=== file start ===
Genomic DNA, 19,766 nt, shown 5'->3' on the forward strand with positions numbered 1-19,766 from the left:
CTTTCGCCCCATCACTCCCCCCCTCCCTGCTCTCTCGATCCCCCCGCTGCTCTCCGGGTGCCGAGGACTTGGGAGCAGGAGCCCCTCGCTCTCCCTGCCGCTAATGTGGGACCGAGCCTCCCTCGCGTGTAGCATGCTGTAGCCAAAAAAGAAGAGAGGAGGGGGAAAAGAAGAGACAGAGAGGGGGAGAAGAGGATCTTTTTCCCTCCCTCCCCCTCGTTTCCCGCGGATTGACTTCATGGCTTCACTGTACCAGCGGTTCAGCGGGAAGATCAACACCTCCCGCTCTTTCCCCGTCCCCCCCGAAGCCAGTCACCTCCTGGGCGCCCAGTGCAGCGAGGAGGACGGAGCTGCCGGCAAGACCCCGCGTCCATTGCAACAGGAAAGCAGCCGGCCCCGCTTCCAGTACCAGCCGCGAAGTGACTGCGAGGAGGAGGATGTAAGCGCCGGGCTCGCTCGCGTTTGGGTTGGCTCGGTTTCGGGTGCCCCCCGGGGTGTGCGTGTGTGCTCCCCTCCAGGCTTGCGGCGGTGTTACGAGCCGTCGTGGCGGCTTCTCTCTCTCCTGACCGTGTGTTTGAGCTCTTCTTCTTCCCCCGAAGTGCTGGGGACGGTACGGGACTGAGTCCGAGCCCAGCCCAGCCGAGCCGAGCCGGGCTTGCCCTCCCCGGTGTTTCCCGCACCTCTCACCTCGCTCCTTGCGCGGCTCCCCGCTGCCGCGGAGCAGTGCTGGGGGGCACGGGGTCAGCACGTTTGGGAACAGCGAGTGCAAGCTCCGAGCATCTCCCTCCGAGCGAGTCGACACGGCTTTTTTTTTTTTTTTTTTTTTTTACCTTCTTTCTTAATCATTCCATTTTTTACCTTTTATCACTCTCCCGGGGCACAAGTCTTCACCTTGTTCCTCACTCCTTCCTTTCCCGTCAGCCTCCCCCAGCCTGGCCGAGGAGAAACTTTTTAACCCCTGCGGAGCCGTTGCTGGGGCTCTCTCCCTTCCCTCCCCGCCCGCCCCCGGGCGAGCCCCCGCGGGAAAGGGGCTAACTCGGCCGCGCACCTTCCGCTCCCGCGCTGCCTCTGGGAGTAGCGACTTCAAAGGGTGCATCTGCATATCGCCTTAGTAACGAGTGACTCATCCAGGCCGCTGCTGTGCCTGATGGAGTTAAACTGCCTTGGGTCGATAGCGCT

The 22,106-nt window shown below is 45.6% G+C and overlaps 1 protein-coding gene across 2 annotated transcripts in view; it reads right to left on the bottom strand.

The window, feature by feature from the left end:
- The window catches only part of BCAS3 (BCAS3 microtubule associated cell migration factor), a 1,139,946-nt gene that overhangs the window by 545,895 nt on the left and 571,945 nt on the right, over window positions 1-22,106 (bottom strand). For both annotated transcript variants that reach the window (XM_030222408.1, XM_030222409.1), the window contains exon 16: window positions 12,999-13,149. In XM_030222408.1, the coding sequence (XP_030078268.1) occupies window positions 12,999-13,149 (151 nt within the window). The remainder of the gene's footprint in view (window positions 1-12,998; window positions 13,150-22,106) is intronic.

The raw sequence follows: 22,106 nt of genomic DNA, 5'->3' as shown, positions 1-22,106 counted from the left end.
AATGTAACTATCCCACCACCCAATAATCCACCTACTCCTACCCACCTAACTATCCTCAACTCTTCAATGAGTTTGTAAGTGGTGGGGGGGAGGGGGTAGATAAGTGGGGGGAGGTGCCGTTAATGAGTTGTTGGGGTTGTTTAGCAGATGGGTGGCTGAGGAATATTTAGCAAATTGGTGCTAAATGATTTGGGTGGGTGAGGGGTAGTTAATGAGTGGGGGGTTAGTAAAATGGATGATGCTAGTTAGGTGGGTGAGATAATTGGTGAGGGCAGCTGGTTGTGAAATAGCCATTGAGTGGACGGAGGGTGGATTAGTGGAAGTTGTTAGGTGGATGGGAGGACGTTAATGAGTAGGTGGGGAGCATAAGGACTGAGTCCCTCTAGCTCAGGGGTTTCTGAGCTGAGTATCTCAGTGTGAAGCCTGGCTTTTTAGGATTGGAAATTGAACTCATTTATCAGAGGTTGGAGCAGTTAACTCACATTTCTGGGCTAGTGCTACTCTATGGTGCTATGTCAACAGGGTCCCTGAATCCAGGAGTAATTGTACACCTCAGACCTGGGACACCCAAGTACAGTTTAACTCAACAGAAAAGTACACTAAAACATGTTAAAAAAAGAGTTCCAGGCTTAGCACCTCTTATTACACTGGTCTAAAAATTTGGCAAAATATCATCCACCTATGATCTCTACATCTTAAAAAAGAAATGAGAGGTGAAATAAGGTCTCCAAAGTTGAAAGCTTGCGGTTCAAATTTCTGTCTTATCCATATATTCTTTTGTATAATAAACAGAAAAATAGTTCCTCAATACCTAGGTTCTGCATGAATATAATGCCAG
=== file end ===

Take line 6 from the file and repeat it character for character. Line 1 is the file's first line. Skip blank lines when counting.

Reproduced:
The raw sequence follows: 22,106 nt of genomic DNA, 5'->3' as shown, positions 1-22,106 counted from the left end.